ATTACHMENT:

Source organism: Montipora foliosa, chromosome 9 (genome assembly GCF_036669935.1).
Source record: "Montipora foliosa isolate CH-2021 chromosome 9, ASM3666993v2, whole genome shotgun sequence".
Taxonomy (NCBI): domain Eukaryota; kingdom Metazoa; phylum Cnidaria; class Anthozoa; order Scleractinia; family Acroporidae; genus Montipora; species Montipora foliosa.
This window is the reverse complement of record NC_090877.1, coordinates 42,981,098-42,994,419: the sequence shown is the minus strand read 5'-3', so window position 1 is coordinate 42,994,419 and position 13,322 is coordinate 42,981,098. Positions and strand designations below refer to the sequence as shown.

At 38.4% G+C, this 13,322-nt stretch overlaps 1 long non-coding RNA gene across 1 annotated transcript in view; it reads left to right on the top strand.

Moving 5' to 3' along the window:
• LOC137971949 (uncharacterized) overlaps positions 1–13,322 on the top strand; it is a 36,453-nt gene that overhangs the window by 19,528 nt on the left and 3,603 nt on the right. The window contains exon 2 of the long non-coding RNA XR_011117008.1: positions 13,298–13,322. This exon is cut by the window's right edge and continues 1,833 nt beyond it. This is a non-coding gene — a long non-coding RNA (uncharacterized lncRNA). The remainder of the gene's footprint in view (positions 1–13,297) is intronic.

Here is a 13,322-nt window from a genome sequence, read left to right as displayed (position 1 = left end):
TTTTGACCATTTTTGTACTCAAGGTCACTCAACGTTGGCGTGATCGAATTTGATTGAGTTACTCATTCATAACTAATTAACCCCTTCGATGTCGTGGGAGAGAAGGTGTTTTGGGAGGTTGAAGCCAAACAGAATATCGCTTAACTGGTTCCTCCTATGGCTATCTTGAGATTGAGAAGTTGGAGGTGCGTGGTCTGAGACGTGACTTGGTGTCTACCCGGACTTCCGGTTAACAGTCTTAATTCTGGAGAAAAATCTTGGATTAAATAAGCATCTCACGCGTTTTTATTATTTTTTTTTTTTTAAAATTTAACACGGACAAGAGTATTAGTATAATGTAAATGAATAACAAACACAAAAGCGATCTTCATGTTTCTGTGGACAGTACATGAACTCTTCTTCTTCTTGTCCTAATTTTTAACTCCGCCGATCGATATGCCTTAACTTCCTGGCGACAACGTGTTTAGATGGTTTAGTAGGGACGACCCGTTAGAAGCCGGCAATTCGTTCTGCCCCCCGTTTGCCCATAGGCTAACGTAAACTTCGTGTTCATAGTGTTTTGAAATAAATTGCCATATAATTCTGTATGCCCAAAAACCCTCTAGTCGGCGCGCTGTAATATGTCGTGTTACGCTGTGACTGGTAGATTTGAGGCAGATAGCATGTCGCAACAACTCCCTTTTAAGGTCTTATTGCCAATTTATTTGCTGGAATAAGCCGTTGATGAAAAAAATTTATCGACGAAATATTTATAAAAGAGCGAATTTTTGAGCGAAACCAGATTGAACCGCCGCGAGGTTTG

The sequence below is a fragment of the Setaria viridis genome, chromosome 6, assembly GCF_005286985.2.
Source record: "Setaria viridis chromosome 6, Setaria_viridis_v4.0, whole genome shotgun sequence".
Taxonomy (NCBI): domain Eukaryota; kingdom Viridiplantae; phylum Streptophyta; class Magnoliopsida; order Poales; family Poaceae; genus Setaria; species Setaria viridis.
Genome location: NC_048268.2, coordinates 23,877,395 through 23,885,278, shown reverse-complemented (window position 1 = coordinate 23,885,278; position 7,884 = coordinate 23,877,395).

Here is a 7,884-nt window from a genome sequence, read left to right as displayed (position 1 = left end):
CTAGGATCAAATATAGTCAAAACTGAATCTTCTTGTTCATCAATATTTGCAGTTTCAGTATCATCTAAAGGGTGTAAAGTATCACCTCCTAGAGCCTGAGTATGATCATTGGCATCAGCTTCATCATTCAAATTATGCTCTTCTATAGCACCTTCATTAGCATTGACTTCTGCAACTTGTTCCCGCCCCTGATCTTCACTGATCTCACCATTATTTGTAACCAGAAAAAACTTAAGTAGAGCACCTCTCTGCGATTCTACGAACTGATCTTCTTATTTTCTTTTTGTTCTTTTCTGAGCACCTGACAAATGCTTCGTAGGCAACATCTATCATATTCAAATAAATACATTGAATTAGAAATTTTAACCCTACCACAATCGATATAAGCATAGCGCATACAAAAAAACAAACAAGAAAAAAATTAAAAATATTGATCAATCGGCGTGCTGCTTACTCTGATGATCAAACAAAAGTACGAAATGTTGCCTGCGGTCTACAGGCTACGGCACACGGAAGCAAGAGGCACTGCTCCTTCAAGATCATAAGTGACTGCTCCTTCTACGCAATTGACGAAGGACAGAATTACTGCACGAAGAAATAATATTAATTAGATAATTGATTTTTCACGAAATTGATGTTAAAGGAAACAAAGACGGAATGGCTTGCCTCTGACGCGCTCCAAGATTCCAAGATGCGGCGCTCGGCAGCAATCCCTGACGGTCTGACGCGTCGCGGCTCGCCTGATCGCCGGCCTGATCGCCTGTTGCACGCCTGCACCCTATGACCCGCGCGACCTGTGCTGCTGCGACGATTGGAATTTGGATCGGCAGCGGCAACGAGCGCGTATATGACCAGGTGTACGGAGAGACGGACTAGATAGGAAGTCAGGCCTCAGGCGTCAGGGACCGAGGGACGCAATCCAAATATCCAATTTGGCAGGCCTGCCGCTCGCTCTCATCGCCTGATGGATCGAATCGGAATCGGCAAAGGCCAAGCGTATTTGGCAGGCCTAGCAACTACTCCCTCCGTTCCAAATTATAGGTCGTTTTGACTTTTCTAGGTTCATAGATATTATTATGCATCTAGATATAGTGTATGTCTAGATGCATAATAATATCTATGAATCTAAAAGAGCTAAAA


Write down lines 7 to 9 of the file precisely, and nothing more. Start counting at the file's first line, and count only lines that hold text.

• LOC137971949 (uncharacterized) overlaps positions 1–13,322 on the top strand; it is a 36,453-nt gene that overhangs the window by 19,528 nt on the left and 3,603 nt on the right. The window contains exon 2 of the long non-coding RNA XR_011117008.1: positions 13,298–13,322. This exon is cut by the window's right edge and continues 1,833 nt beyond it. This is a non-coding gene — a long non-coding RNA (uncharacterized lncRNA). The remainder of the gene's footprint in view (positions 1–13,297) is intronic.

Here is a 13,322-nt window from a genome sequence, read left to right as displayed (position 1 = left end):
TTTTGACCATTTTTGTACTCAAGGTCACTCAACGTTGGCGTGATCGAATTTGATTGAGTTACTCATTCATAACTAATTAACCCCTTCGATGTCGTGGGAGAGAAGGTGTTTTGGGAGGTTGAAGCCAAACAGAATATCGCTTAACTGGTTCCTCCTATGGCTATCTTGAGATTGAGAAGTTGGAGGTGCGTGGTCTGAGACGTGACTTGGTGTCTACCCGGACTTCCGGTTAACAGTCTTAATTCTGGAGAAAAATCTTGGATTAAATAAGCATCTCACGCGTTTTTATTATTTTTTTTTTTTTAAAATTTAACACGGACAAGAGTATTAGTATAATGTAAATGAATAACAAACACAAAAGCGATCTTCATGTTTCTGTGGACAGTACATGAACTCTTCTTCTTCTTGTCCTAATTTTTAACTCCGCCGATCGATATGCCTTAACTTCCTGGCGACAACGTGTTTAGATGGTTTAGTAGGGACGACCCGTTAGAAGCCGGCAATTCGTTCTGCCCCCCGTTTGCCCATAGGCTAACGTAAACTTCGTGTTCATAGTGTTTTGAAATAAATTGCCATATAATTCTGTATGCCCAAAAACCCTCTAGTCGGCGCGCTGTAATATGTCGTGTTACGCTGTGACTGGTAGATTTGAGGCAGATAGCATGTCGCAACAACTCCCTTTTAAGGTCTTATTGCCAATTTATTTGCTGGAATAAGCCGTTGATGAAAAAAATTTATCGACGAAATATTTATAAAAGAGCGAATTTTTGAGCGAAACCAGATTGAACCGCCGCGAGGTTTG